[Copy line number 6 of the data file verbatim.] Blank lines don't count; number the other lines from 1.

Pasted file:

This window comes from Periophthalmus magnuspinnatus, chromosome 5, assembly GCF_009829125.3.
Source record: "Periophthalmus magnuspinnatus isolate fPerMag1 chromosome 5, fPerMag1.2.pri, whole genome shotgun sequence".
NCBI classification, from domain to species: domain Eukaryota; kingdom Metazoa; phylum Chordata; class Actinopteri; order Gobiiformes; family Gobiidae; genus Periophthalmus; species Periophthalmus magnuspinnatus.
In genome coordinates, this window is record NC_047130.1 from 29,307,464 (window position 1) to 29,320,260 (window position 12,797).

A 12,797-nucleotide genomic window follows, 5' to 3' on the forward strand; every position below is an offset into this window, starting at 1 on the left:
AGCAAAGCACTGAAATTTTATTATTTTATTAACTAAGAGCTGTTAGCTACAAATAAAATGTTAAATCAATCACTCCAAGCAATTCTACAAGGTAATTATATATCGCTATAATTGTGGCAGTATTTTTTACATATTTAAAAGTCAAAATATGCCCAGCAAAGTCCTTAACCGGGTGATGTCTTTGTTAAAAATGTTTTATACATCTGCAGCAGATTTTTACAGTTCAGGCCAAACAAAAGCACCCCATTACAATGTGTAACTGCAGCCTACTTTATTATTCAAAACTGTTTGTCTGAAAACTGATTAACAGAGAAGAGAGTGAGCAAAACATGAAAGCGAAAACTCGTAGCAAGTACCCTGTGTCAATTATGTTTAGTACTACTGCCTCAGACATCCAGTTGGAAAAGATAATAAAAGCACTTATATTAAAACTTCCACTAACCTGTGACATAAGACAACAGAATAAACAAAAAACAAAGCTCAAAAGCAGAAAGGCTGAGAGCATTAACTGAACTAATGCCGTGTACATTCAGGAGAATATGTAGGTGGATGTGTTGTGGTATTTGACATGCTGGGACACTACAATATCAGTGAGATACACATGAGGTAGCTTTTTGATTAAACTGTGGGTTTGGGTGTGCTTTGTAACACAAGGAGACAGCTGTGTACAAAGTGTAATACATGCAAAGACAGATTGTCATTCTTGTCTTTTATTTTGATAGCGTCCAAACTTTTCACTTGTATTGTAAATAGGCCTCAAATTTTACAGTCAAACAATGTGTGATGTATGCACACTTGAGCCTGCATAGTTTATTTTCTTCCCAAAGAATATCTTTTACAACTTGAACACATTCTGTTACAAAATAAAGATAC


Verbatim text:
AGCAAAGCACTGAAATTTTATTATTTTATTAACTAAGAGCTGTTAGCTACAAATAAAATGTTAAATCAATCACTCCAAGCAATTCTACAAGGTAATTATATATCGCTATAATTGTGGCAGTATTTTTTACATATTTAAAAGTCAAAATATGCCCAGCAAAGTCCTTAACCGGGTGATGTCTTTGTTAAAAATGTTTTATACATCTGCAGCAGATTTTTACAGTTCAGGCCAAACAAAAGCACCCCATTACAATGTGTAACTGCAGCCTACTTTATTATTCAAAACTGTTTGTCTGAAAACTGATTAACAGAGAAGAGAGTGAGCAAAACATGAAAGCGAAAACTCGTAGCAAGTACCCTGTGTCAATTATGTTTAGTACTACTGCCTCAGACATCCAGTTGGAAAAGATAATAAAAGCACTTATATTAAAACTTCCACTAACCTGTGACATAAGACAACAGAATAAACAAAAAACAAAGCTCAAAAGCAGAAAGGCTGAGAGCATTAACTGAACTAATGCCGTGTACATTCAGGAGAATATGTAGGTGGATGTGTTGTGGTATTTGACATGCTGGGACACTACAATATCAGTGAGATACACATGAGGTAGCTTTTTGATTAAACTGTGGGTTTGGGTGTGCTTTGTAACACAAGGAGACAGCTGTGTACAAAGTGTAATACATGCAAAGACAGATTGTCATTCTTGTCTTTTATTTTGATAGCGTCCAAACTTTTCACTTGTATTGTAAATAGGCCTCAAATTTTACAGTCAAACAATGTGTGATGTATGCACACTTGAGCCTGCATAGTTTATTTTCTTCCCAAAGAATATCTTTTACAACTTGAACACATTCTGTTACAAAATAAAGATAC